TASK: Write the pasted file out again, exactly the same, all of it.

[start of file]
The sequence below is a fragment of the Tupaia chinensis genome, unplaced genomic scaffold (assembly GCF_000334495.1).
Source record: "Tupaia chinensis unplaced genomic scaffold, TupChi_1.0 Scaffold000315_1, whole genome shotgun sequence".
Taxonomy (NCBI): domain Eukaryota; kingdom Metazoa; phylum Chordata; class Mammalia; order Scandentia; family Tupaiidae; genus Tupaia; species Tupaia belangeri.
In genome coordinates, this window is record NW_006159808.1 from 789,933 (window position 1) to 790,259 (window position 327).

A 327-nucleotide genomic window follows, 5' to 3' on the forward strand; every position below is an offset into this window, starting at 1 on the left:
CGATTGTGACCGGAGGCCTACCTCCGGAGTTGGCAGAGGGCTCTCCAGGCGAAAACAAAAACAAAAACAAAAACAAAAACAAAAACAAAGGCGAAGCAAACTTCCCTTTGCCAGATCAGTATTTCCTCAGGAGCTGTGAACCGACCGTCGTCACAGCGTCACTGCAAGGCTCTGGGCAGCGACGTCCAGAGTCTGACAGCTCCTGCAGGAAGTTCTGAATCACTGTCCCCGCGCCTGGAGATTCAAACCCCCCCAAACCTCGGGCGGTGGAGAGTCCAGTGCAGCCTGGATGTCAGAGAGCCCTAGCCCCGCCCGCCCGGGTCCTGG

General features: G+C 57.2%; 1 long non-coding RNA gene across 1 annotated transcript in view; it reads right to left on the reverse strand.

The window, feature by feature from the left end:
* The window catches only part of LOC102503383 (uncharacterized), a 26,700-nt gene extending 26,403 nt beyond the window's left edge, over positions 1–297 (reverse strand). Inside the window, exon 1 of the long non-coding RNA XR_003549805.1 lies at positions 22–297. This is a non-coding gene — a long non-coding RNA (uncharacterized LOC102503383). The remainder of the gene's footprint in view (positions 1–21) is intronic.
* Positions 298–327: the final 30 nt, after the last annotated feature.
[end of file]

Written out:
The sequence below is a fragment of the Tupaia chinensis genome, unplaced genomic scaffold (assembly GCF_000334495.1).
Source record: "Tupaia chinensis unplaced genomic scaffold, TupChi_1.0 Scaffold000315_1, whole genome shotgun sequence".
Taxonomy (NCBI): domain Eukaryota; kingdom Metazoa; phylum Chordata; class Mammalia; order Scandentia; family Tupaiidae; genus Tupaia; species Tupaia belangeri.
In genome coordinates, this window is record NW_006159808.1 from 789,933 (window position 1) to 790,259 (window position 327).

A 327-nucleotide genomic window follows, 5' to 3' on the forward strand; every position below is an offset into this window, starting at 1 on the left:
CGATTGTGACCGGAGGCCTACCTCCGGAGTTGGCAGAGGGCTCTCCAGGCGAAAACAAAAACAAAAACAAAAACAAAAACAAAAACAAAGGCGAAGCAAACTTCCCTTTGCCAGATCAGTATTTCCTCAGGAGCTGTGAACCGACCGTCGTCACAGCGTCACTGCAAGGCTCTGGGCAGCGACGTCCAGAGTCTGACAGCTCCTGCAGGAAGTTCTGAATCACTGTCCCCGCGCCTGGAGATTCAAACCCCCCCAAACCTCGGGCGGTGGAGAGTCCAGTGCAGCCTGGATGTCAGAGAGCCCTAGCCCCGCCCGCCCGGGTCCTGG

General features: G+C 57.2%; 1 long non-coding RNA gene across 1 annotated transcript in view; it reads right to left on the reverse strand.

The window, feature by feature from the left end:
* The window catches only part of LOC102503383 (uncharacterized), a 26,700-nt gene extending 26,403 nt beyond the window's left edge, over positions 1–297 (reverse strand). Inside the window, exon 1 of the long non-coding RNA XR_003549805.1 lies at positions 22–297. This is a non-coding gene — a long non-coding RNA (uncharacterized LOC102503383). The remainder of the gene's footprint in view (positions 1–21) is intronic.
* Positions 298–327: the final 30 nt, after the last annotated feature.